Friday, August 05, 2011

Woods, Moons, and the Beach

Katy Brown, attending the Bistro 33 reading in Davis
on August 3, 2011
—Photo by Trina Drotar
[For more of Trina's photos from the Bistro reading 
and from the Sac. Poetry Center reading on Aug. 1,
see the Medusa's Kitchen Facebook page.]

—Katy Brown, Davis

Traditions of shadow surround us
deep in this primeval forest,
circled by soft-footed hunters:
the cougar, the grey wolf, and fox.
Cedars and pines grow up straight here,
like columns of ruined cathedrals.
A silence like Cistercian cloisters
hangs in the pale bars of moonlight.
Here, you and I are but travelers
amid all this primeval darkness.
This weight of the forest around us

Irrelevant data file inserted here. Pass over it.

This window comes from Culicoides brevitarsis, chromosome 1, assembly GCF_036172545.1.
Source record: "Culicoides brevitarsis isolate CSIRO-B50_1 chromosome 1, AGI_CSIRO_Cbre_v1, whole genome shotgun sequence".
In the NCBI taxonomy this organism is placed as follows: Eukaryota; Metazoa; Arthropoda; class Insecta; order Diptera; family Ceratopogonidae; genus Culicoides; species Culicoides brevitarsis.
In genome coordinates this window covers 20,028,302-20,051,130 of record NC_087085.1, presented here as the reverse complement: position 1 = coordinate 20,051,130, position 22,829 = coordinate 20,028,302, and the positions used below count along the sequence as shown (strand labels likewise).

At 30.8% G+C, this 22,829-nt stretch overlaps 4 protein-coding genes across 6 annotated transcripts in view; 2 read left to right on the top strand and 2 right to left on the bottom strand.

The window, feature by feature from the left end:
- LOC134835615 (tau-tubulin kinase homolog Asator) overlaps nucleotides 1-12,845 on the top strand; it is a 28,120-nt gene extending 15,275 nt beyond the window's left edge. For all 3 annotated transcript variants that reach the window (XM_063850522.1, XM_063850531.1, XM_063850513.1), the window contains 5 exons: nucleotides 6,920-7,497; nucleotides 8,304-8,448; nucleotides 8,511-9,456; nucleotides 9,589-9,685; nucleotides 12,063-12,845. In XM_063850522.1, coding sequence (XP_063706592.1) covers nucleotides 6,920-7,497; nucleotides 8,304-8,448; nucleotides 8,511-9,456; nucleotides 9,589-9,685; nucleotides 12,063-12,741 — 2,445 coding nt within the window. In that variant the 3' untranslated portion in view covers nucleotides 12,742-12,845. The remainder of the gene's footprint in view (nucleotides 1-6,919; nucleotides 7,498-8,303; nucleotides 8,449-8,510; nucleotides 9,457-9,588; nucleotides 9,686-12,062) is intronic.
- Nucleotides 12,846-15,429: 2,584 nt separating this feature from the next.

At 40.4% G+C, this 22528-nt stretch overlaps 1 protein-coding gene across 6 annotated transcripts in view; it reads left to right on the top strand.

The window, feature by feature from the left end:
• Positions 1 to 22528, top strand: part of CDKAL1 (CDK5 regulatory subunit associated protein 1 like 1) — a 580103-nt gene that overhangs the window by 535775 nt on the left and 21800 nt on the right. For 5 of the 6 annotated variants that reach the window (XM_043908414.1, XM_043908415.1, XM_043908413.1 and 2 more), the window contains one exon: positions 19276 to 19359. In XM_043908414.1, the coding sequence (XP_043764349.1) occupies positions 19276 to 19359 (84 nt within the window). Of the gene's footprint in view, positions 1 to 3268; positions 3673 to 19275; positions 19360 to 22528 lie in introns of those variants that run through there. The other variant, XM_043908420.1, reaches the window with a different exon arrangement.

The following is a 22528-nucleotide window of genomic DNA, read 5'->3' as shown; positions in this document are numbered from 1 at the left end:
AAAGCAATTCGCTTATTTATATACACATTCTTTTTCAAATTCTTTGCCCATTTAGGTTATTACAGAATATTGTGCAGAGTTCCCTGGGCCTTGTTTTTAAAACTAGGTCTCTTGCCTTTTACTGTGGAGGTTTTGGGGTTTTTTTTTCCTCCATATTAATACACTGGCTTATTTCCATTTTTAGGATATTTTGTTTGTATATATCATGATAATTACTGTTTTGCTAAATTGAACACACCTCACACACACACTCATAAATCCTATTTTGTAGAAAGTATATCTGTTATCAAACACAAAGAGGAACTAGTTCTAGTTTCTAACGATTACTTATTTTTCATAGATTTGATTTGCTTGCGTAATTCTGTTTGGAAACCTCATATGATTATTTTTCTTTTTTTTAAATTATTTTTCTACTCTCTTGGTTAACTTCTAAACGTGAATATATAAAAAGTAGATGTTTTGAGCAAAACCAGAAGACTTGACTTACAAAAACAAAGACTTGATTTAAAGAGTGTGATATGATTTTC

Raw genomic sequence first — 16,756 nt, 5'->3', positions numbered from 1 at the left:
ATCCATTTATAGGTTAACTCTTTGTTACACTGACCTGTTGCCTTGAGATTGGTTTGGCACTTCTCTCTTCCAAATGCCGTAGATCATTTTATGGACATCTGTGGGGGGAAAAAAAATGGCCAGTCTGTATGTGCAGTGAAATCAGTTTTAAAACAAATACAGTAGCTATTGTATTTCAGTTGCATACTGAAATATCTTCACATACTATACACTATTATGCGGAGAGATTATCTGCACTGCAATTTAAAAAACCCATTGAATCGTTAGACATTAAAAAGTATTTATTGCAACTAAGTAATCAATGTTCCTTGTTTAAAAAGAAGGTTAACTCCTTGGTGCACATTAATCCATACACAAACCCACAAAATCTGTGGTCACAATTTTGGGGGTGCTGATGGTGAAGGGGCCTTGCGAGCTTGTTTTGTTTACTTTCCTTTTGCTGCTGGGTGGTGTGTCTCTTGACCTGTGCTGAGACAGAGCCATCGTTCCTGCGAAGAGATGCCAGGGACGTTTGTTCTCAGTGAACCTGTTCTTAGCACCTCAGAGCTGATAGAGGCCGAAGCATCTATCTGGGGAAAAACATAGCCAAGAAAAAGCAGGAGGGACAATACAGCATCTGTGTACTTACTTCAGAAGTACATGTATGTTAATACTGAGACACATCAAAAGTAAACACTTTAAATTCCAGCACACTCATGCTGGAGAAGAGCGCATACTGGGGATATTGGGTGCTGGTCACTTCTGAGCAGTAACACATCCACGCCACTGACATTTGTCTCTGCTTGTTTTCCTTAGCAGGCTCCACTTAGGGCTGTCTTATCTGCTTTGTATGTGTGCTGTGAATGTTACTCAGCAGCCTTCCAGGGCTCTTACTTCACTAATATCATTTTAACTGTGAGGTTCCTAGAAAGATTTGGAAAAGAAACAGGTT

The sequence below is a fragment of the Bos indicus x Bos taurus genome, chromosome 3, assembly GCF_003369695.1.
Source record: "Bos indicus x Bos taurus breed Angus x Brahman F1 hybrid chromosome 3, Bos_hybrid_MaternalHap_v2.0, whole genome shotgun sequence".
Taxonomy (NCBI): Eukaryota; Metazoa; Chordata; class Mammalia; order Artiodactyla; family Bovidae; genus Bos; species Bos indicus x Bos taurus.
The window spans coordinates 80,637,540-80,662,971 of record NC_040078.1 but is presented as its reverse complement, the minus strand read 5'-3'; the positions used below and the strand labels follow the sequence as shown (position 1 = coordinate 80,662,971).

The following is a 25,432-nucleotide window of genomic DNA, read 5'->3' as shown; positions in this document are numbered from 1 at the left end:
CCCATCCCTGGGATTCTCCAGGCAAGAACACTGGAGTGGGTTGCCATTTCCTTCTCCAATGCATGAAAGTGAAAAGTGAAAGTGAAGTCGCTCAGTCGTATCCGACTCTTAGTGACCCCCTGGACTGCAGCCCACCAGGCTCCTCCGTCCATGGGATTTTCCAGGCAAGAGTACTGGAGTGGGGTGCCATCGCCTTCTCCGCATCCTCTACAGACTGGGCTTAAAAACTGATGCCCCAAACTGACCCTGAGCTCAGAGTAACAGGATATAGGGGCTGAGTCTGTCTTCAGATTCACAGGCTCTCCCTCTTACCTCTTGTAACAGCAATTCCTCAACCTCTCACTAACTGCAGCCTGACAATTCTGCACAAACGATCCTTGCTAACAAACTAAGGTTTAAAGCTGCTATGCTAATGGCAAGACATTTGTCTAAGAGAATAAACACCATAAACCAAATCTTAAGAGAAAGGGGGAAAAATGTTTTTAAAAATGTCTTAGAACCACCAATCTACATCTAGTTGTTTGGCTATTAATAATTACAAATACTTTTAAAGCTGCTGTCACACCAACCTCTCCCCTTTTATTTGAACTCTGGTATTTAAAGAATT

is a world where we never belonged:
a weight of the past born in shadows
of trees far more ancient than song.


—Alfred Eisenstaedt, Chico, 1967

When I was in my teens, they’d have said this:
 She’s not as smart as her brother.
When I was in my 20’s, they would have said:
 She’s the strange one who speaks in photographs.
In my 30’s, they’d have said:
 She’s the quiet one, married to that brilliant programmer.
In my 40’s, they’d have said:
 She’s Miranda’s mom; she’s divorced.
When I was in my 50’s, they’d have said:
 She’s a social worker for the county.
Now I’m in my 60’s. They say:
 She speaks in images; she’s happy.
She’s happy. She speaks in images:
when I was in my teens, they’d have said this.
In my 20’s they’d have said,
she’s the quiet one, married to that brilliant programmer.
In my 30’s they’d have said,
she’s not as smart as her brother.
In my 40’s they’d have said:
she’s a social worker for the county.
In my 50’s they’d have said,
she’s Miranda’s mom. She’s divorced.
Now I’m in my 60’s they say,
she’s the strange one who speaks in photographs.
She’s the strange one who speaks in photographs: